Barry Travis: Right, right. Exactly what we do, we do have some pretty decent sets and scenes set up. There is an old pond on the property, which is greened over, so it looks like a swamp. I like play toys, but in my experience, our style show, I thought was getting obsolete for a while, everybody was trying to go to the toys. But, for us, what makes Hatch and Kraven, Hatch and Kraven, is this actor-driven, being able to be in so many places, to tag team each other, and I don't plan on changing that. Although, I still want some toys, but we're still going to keep our focus on the actor trainings and really getting people to get going.

Philip Hernandez: How many actors are you running every night?

Barry Travis: We run 35 to 40 actors during the season, and our staff is about 65 people. Yeah, staffing is difficult, we do run shorthanded sometimes, but we have learned because of the way that we designed that I can get from point A, the beginning of my show, to the back end of my show--it's a big U across my show--anywhere I need to be, within a very, very short period of time and so can the actors. So, if they need to fill in or they need to give somebody, we don't do an official schedule, just for the flow. So, they take you to those turns they take places, and they team up. We do use radios in some of my actors throughout the show to keep the flow going, and if there are any issues, obviously. But, for the most part, that communication, which is "freshmeat" by the way.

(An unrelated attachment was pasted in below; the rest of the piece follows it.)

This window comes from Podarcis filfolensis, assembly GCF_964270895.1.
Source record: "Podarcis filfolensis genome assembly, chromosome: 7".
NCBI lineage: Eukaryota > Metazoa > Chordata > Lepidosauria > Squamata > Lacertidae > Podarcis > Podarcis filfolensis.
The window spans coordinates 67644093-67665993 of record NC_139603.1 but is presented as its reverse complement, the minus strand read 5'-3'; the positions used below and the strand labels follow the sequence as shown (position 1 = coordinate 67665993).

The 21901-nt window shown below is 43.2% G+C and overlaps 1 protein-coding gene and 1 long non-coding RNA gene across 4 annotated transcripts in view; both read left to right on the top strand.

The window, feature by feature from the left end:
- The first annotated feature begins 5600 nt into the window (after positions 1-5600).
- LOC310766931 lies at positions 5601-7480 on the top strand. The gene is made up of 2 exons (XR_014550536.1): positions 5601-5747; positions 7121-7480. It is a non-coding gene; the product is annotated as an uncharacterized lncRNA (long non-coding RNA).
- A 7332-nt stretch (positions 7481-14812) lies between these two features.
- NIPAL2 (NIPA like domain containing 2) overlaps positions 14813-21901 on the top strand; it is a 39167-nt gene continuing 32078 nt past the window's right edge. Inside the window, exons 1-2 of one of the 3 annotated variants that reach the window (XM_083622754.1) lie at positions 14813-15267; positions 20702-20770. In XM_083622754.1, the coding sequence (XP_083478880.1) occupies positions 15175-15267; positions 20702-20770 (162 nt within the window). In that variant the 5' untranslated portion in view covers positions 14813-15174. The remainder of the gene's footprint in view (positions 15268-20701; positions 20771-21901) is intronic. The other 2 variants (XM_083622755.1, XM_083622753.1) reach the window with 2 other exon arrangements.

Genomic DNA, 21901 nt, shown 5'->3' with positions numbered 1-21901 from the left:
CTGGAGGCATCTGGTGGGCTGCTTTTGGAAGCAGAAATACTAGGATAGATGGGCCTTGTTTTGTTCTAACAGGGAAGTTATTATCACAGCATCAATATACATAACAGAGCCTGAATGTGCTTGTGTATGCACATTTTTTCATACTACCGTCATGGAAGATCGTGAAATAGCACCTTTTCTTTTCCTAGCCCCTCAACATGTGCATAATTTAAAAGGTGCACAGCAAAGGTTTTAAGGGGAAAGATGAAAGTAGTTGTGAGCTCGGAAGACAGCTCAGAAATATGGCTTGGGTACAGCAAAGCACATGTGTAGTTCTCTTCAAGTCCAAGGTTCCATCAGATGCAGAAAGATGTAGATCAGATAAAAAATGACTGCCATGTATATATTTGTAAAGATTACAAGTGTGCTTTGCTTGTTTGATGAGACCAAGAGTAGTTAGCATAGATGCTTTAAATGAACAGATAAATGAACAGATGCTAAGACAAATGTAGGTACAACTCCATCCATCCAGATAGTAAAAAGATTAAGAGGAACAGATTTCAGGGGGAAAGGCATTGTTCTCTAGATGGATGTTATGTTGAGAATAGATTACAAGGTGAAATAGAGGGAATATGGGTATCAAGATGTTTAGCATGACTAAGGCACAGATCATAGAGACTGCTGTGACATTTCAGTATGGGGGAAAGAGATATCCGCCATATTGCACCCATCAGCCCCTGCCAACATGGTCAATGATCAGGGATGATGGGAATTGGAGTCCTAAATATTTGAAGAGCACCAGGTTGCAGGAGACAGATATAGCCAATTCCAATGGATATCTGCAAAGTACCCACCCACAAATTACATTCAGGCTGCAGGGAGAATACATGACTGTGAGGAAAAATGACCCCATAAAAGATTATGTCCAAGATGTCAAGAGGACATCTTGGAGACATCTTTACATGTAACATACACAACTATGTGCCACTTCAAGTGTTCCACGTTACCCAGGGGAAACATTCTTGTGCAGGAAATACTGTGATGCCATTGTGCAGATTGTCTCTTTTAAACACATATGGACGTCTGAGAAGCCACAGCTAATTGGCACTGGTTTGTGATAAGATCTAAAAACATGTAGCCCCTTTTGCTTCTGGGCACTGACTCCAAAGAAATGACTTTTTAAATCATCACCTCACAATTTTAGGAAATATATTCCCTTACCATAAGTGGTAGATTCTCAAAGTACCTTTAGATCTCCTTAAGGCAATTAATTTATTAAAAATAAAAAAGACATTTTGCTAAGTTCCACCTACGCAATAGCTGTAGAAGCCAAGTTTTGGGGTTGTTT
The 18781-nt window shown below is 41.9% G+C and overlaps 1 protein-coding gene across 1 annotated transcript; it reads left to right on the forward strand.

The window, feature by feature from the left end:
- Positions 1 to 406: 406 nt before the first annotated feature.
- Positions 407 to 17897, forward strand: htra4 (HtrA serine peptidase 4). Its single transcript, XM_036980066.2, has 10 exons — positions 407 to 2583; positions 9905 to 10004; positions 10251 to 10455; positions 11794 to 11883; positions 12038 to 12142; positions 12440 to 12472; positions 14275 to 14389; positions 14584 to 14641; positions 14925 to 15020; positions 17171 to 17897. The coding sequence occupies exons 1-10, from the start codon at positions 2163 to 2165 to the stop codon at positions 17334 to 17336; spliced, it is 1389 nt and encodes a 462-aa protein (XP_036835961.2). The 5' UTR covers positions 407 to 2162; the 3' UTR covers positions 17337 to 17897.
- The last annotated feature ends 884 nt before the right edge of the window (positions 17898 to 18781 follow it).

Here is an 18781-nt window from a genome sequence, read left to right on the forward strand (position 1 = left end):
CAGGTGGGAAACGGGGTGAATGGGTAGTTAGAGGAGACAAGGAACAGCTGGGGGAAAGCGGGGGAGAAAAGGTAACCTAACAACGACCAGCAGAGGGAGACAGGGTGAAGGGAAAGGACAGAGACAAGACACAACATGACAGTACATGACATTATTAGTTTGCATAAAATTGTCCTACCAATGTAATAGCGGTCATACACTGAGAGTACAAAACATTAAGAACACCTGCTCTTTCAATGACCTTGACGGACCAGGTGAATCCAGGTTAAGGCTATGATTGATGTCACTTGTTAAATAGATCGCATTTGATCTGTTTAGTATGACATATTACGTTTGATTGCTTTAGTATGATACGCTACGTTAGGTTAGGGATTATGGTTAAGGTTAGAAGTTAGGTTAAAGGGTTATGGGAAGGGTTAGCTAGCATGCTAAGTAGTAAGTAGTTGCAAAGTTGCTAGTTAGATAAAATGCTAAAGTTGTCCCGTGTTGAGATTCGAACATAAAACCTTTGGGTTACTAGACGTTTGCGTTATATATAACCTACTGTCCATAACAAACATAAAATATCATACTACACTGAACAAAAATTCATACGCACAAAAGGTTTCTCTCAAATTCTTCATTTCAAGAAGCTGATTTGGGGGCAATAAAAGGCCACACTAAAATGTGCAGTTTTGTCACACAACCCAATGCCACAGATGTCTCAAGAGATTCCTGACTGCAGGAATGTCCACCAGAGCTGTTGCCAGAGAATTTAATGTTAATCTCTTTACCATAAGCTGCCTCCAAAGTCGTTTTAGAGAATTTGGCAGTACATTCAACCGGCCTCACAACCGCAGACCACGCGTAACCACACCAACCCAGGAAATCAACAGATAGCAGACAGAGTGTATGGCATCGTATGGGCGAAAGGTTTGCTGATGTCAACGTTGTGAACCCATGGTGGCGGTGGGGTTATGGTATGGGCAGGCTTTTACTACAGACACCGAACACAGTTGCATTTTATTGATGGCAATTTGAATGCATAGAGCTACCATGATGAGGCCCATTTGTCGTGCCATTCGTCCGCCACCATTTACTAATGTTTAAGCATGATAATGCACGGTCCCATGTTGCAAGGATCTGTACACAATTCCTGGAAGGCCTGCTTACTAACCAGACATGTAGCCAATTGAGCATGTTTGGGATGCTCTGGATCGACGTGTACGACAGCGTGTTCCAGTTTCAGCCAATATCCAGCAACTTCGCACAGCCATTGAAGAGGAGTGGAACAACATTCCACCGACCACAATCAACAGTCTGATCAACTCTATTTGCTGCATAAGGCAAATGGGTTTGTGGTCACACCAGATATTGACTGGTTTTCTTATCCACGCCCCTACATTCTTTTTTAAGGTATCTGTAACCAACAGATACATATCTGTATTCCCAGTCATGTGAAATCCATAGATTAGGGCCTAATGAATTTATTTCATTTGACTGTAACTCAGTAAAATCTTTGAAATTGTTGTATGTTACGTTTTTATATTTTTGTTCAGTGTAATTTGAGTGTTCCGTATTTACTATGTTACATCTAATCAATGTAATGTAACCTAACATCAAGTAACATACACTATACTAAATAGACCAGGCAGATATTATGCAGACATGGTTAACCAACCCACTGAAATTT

Philip Hernandez: You moved into a new location. How did you approach it differently? 

Barry Travis: We didn't know that we had to have a new location until the P&Z threw us out because they wouldn't give us the CO we needed for our temp permit without a huge financial change, as far as fire systems and such. So, we moved 22 trailers worth of material in six weeks, we call it the trail of death. We through walls up, you actually go through a Winnebago at one point. We used some of the stuff on this new property, the landowner has been really cool, he actually was born on Halloween. He's got some old cars and stuff out there we turned into a car maze. So, we just made this big outdoor, still kind of our theme, the blood, the butchers, the cannibals, the feral children coming out of nowhere, the clowns with chainsaws. But we instituted it into a trail form, and it is very successful. 

Barry Travis: So, now we're just, literally each year we're trying to just upgrade that philosophy, that direction. Yes, rain and that kind of things, but we've got it now where as long as it's not a week-long flood, we can still handle the show. We've only had to close one night since we've been on that property for three years. The militia camp concept, the post-apocalyptic type of thing, we're probably going to keep for a while just because it looks so cool. It looks like you're driving out to the houses that October brings kind of thing, and people. Love that kind of thing.

Barry Travis

Owner of Hatch & Kraven Slaughterplex